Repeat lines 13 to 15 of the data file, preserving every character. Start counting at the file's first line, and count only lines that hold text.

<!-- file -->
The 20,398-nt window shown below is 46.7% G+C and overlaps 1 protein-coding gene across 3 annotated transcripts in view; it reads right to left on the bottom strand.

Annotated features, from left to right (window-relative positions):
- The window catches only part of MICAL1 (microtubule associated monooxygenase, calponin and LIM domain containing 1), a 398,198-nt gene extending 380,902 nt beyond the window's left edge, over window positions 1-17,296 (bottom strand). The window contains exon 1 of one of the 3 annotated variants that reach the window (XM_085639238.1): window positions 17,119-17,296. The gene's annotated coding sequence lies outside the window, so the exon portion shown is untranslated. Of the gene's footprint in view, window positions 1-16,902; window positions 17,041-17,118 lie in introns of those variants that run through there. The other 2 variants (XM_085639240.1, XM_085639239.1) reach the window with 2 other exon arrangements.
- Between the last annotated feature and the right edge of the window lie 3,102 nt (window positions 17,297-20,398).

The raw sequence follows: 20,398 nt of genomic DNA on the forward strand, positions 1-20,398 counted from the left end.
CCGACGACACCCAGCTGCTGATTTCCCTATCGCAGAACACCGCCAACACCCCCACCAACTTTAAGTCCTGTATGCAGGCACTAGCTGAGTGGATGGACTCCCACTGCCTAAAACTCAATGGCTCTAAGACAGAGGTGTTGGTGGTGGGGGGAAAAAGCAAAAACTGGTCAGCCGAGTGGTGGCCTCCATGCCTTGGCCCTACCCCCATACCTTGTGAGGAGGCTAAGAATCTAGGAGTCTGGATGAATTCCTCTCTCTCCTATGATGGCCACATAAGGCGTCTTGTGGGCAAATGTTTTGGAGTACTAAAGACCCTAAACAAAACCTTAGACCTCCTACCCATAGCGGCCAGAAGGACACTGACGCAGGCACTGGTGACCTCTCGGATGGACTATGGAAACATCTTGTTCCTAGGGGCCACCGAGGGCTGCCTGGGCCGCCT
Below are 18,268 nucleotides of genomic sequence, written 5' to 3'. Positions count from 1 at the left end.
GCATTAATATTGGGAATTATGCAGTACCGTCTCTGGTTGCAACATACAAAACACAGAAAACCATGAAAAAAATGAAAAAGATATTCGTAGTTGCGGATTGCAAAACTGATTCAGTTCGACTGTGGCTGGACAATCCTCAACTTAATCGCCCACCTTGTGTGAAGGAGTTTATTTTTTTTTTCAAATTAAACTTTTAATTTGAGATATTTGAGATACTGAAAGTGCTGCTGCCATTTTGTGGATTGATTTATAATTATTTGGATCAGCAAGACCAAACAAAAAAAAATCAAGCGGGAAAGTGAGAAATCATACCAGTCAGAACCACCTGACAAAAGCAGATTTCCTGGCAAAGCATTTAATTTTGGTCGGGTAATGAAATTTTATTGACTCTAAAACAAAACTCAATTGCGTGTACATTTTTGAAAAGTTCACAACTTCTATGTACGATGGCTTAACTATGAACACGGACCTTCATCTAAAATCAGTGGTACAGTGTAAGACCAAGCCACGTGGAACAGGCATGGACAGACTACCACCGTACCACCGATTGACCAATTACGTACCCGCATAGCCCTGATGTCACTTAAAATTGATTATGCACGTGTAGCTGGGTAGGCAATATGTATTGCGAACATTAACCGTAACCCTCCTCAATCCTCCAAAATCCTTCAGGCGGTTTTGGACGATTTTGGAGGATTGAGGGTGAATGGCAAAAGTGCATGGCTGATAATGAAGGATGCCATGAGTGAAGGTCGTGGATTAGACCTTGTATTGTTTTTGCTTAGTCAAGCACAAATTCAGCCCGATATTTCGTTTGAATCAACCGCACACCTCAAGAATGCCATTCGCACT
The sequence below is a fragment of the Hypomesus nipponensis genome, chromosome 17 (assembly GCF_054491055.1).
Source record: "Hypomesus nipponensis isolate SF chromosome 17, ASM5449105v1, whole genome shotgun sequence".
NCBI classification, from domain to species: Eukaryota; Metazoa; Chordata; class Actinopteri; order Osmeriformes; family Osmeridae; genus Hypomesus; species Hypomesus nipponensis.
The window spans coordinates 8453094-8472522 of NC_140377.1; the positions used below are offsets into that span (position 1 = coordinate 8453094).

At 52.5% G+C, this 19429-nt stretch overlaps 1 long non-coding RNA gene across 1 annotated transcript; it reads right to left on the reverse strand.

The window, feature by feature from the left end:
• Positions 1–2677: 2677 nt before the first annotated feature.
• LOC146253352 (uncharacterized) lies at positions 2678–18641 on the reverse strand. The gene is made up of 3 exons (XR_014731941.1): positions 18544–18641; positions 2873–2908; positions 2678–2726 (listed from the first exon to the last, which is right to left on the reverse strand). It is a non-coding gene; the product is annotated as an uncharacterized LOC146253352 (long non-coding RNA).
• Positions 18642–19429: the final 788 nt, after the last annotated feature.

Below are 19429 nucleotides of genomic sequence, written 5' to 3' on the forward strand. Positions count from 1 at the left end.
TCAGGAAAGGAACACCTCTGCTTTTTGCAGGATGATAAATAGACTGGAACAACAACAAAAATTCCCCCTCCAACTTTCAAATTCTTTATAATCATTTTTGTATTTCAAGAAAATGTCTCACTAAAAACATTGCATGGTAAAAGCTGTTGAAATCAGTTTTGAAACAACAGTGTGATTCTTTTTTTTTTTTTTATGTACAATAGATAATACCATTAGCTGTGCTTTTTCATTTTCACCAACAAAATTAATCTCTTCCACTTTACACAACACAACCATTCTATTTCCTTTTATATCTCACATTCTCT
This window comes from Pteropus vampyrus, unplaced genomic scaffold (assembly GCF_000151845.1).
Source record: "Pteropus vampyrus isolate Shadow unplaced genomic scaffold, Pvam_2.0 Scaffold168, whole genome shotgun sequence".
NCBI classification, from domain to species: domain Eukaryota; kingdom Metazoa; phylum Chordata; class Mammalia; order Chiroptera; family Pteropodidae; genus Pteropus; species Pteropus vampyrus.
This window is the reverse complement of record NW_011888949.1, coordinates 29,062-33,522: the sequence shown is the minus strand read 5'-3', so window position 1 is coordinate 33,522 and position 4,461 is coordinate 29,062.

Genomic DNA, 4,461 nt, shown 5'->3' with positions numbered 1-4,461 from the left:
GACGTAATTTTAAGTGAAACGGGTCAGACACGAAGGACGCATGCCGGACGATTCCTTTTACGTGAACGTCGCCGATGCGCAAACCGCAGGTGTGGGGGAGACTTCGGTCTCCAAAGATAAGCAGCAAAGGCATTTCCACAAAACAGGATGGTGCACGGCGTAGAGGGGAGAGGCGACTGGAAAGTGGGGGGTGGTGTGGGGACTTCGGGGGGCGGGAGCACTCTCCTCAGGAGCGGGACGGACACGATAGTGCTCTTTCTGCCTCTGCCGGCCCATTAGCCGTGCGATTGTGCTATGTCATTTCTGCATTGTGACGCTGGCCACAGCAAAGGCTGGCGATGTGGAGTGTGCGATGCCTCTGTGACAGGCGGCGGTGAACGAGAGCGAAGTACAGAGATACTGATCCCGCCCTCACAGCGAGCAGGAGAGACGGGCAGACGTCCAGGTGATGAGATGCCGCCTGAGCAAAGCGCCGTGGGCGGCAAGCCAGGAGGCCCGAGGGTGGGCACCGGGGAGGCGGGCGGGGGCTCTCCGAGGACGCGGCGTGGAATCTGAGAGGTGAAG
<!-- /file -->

At 52.5% G+C, this 19429-nt stretch overlaps 1 long non-coding RNA gene across 1 annotated transcript; it reads right to left on the reverse strand.

The window, feature by feature from the left end:
• Positions 1–2677: 2677 nt before the first annotated feature.